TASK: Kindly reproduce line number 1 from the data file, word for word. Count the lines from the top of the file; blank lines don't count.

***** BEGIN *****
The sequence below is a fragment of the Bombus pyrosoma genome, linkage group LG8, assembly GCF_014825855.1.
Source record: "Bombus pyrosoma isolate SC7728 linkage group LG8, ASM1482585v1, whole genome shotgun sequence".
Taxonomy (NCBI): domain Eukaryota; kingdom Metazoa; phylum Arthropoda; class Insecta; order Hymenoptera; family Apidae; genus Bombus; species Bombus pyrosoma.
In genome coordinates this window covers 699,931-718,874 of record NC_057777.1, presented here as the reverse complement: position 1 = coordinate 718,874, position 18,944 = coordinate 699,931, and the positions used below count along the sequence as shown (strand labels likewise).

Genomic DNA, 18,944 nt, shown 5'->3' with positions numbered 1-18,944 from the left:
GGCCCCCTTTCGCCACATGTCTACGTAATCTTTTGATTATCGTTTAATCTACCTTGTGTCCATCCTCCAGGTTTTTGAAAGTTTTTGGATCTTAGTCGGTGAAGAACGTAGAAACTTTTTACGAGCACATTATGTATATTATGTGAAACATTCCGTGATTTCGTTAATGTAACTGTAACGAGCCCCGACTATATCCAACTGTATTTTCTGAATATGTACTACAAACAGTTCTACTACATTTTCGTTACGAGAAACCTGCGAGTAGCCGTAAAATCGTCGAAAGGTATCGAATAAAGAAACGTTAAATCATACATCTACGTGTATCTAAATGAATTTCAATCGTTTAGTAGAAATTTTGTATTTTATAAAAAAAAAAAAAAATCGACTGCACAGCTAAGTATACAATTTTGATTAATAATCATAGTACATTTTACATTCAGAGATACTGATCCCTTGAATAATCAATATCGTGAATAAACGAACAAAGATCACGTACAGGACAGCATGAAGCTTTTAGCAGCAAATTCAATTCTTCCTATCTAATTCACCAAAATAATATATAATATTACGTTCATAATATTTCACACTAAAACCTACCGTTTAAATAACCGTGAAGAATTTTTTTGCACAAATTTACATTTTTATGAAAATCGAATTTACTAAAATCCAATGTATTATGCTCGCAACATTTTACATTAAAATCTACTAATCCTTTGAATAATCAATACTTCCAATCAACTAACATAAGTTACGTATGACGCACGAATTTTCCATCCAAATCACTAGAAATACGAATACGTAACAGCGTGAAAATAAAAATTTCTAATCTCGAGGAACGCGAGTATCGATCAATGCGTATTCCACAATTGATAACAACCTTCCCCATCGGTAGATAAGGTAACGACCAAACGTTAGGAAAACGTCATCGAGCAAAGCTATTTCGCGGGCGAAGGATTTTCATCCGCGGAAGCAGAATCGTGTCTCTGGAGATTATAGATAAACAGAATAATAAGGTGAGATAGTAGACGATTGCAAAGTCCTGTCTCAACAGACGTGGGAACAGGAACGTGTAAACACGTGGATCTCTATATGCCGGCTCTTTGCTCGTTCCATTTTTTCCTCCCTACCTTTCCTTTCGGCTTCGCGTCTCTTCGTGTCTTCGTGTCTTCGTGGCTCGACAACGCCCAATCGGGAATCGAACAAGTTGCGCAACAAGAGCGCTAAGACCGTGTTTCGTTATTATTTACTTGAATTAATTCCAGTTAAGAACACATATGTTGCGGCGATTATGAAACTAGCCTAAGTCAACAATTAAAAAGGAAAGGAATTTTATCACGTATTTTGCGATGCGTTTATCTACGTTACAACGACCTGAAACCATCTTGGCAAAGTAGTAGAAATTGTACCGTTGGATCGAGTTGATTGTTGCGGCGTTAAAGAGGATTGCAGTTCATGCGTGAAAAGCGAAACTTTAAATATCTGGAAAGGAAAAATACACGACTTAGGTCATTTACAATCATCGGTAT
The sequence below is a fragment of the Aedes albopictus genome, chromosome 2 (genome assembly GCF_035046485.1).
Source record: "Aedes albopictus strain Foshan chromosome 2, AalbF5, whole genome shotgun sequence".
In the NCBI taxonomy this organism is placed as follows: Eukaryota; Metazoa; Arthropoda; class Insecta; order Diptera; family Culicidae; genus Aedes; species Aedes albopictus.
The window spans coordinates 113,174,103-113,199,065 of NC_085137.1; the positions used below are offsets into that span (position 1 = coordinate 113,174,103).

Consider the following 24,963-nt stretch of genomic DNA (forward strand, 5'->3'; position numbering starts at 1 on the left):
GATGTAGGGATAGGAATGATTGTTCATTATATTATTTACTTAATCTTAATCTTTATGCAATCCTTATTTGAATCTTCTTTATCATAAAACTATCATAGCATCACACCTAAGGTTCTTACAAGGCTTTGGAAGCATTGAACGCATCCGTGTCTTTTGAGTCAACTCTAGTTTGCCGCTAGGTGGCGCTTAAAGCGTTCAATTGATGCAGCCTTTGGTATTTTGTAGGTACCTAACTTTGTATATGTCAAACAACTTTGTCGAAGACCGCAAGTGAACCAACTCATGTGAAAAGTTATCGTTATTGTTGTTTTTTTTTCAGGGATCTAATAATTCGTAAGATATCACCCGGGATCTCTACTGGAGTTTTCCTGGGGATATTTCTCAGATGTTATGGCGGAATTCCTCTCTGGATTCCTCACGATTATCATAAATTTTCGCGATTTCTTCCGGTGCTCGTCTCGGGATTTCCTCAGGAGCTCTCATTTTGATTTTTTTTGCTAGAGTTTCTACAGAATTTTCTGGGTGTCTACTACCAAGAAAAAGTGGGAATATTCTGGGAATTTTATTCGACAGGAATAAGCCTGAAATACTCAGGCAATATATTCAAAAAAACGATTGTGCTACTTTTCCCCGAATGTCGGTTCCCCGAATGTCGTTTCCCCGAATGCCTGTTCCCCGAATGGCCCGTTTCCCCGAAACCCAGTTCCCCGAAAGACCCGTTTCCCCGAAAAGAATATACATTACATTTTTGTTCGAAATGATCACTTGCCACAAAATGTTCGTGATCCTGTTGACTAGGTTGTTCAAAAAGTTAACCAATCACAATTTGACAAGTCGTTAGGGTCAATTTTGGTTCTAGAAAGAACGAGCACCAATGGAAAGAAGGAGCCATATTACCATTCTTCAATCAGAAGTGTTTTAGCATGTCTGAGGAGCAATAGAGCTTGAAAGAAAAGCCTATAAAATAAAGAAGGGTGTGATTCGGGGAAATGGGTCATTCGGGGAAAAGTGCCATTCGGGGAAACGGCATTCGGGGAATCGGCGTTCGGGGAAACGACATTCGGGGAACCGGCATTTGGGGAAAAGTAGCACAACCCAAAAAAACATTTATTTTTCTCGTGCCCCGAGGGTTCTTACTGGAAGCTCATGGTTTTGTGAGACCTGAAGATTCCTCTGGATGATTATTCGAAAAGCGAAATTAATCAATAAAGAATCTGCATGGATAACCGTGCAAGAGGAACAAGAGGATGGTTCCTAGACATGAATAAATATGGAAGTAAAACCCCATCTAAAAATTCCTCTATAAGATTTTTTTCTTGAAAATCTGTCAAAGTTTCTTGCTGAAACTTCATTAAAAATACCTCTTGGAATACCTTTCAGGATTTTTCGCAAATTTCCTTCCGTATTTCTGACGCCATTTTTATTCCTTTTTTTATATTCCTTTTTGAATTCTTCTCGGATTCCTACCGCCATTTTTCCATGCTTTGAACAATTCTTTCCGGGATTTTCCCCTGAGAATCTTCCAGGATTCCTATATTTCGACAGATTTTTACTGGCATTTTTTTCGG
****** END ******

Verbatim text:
The sequence below is a fragment of the Bombus pyrosoma genome, linkage group LG8, assembly GCF_014825855.1.